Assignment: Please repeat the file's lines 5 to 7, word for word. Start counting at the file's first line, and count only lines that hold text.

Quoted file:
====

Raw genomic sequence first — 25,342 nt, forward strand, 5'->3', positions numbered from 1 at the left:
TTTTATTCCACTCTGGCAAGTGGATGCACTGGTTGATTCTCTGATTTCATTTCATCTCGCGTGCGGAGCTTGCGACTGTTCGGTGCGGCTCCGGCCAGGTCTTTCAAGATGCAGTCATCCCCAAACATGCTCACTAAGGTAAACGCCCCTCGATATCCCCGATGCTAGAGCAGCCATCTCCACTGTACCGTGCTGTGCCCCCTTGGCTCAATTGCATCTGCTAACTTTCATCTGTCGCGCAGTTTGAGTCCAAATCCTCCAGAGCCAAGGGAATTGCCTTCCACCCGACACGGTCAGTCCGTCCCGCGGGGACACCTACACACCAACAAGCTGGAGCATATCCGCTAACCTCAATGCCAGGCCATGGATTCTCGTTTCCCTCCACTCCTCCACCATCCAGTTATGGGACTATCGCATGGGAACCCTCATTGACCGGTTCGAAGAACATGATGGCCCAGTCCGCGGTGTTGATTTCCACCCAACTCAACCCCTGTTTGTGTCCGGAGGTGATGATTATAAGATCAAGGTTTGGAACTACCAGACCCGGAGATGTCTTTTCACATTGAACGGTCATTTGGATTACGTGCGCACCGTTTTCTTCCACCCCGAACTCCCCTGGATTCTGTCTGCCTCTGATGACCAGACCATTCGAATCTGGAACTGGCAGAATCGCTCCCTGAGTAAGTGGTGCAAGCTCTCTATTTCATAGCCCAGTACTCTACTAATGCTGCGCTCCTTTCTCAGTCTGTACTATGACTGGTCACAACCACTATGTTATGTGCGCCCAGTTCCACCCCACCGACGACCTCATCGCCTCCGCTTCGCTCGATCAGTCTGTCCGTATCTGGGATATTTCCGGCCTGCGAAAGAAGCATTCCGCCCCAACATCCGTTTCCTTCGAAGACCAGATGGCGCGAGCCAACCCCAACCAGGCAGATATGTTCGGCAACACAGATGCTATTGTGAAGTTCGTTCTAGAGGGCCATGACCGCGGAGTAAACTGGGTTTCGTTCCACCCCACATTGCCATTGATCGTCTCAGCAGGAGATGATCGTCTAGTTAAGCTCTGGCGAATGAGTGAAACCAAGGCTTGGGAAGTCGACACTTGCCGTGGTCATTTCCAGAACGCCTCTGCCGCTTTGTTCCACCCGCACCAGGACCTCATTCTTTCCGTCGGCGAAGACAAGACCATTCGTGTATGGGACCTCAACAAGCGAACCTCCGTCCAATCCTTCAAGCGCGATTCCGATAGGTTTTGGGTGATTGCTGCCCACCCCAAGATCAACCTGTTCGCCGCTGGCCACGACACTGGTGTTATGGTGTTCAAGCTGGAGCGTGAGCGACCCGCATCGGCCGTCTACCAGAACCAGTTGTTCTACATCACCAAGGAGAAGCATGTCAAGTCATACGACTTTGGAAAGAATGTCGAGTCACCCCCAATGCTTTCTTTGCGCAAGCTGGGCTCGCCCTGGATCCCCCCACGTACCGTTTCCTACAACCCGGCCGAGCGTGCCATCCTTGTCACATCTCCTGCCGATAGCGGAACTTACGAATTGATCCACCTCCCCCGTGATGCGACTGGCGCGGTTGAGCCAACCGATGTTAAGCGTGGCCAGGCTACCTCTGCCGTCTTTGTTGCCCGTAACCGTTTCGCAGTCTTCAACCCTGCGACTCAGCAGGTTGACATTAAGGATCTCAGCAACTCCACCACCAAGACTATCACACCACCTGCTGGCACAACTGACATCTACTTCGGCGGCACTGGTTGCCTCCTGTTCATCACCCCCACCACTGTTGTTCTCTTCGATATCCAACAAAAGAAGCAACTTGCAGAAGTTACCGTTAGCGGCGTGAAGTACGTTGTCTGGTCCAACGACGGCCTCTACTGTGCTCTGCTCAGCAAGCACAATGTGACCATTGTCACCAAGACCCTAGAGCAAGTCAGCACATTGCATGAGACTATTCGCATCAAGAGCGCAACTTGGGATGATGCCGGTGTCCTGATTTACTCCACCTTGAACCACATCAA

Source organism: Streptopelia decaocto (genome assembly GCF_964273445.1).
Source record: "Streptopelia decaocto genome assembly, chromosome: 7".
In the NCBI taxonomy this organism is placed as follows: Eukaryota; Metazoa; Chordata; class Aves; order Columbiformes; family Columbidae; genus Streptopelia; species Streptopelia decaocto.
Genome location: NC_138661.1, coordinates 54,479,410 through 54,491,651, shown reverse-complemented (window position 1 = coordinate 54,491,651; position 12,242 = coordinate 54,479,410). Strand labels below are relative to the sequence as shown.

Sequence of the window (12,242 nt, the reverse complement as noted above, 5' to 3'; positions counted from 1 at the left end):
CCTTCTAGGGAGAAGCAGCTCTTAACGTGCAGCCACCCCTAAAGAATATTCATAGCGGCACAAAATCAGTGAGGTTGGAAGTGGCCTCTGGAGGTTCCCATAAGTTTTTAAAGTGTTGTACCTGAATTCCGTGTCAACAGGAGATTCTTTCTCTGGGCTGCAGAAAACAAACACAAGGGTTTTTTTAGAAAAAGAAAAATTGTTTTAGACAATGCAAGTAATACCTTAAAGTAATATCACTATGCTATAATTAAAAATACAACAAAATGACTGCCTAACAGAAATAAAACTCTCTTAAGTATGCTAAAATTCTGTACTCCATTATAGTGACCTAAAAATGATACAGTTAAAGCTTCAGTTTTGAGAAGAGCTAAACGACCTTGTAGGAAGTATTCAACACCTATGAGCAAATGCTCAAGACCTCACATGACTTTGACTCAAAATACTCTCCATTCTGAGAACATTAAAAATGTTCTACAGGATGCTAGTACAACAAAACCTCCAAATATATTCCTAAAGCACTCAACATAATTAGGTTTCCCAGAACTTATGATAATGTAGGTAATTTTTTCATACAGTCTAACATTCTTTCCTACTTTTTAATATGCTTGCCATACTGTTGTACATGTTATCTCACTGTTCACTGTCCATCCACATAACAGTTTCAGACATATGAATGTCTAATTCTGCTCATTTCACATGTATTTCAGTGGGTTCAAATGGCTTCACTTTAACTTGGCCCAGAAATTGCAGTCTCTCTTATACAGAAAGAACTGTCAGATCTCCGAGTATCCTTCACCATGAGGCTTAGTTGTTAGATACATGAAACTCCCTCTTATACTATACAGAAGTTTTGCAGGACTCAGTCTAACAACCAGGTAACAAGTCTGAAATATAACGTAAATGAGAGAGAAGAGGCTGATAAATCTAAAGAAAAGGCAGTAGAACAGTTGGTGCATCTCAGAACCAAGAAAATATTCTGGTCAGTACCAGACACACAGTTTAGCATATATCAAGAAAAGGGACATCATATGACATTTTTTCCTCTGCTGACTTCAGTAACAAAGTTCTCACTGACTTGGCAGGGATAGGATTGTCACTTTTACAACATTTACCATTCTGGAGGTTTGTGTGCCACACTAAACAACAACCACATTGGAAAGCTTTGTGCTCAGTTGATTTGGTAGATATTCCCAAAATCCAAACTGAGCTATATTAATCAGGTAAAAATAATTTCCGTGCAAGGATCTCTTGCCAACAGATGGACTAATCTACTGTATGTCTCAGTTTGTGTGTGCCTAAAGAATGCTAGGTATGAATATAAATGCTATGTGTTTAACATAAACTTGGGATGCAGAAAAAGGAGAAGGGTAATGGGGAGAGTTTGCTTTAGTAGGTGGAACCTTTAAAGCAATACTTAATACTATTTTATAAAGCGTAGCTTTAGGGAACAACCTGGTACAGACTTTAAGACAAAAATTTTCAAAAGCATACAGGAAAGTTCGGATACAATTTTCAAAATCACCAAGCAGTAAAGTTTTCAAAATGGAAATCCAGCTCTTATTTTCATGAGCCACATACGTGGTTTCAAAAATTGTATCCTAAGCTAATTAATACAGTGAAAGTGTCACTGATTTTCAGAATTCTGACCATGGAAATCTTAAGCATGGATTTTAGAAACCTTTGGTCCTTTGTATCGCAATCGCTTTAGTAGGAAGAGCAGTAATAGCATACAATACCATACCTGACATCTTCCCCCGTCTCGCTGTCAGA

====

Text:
In the NCBI taxonomy this organism is placed as follows: Eukaryota; Metazoa; Chordata; class Aves; order Columbiformes; family Columbidae; genus Streptopelia; species Streptopelia decaocto.
Genome location: NC_138661.1, coordinates 54,479,410 through 54,491,651, shown reverse-complemented (window position 1 = coordinate 54,491,651; position 12,242 = coordinate 54,479,410). Strand labels below are relative to the sequence as shown.

Sequence of the window (12,242 nt, the reverse complement as noted above, 5' to 3'; positions counted from 1 at the left end):